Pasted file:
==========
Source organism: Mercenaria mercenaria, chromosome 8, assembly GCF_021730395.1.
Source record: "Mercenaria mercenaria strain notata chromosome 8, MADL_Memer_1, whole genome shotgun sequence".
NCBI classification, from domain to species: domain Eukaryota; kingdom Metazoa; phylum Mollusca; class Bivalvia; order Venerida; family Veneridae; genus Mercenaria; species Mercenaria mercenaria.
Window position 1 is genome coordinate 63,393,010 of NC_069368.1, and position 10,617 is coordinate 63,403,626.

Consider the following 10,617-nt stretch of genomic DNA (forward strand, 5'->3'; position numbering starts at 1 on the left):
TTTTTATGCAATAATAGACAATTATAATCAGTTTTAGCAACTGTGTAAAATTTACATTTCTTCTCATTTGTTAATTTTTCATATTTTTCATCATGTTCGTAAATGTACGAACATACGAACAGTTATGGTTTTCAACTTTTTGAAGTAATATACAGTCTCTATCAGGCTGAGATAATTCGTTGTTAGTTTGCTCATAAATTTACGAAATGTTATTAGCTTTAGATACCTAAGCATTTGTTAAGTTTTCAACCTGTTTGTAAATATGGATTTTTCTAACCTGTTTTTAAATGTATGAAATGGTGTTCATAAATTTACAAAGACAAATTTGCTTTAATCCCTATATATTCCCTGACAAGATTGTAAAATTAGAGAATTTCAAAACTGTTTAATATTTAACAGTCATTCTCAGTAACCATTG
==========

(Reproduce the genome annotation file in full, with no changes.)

Source organism: Mercenaria mercenaria, chromosome 8, assembly GCF_021730395.1.
Source record: "Mercenaria mercenaria strain notata chromosome 8, MADL_Memer_1, whole genome shotgun sequence".
NCBI classification, from domain to species: domain Eukaryota; kingdom Metazoa; phylum Mollusca; class Bivalvia; order Venerida; family Veneridae; genus Mercenaria; species Mercenaria mercenaria.
Window position 1 is genome coordinate 63,393,010 of NC_069368.1, and position 10,617 is coordinate 63,403,626.

Consider the following 10,617-nt stretch of genomic DNA (forward strand, 5'->3'; position numbering starts at 1 on the left):
TTTTTATGCAATAATAGACAATTATAATCAGTTTTAGCAACTGTGTAAAATTTACATTTCTTCTCATTTGTTAATTTTTCATATTTTTCATCATGTTCGTAAATGTACGAACATACGAACAGTTATGGTTTTCAACTTTTTGAAGTAATATACAGTCTCTATCAGGCTGAGATAATTCGTTGTTAGTTTGCTCATAAATTTACGAAATGTTATTAGCTTTAGATACCTAAGCATTTGTTAAGTTTTCAACCTGTTTGTAAATATGGATTTTTCTAACCTGTTTTTAAATGTATGAAATGGTGTTCATAAATTTACAAAGACAAATTTGCTTTAATCCCTATATATTCCCTGACAAGATTGTAAAATTAGAGAATTTCAAAACTGTTTAATATTTAACAGTCATTCTCAGTAACCATTG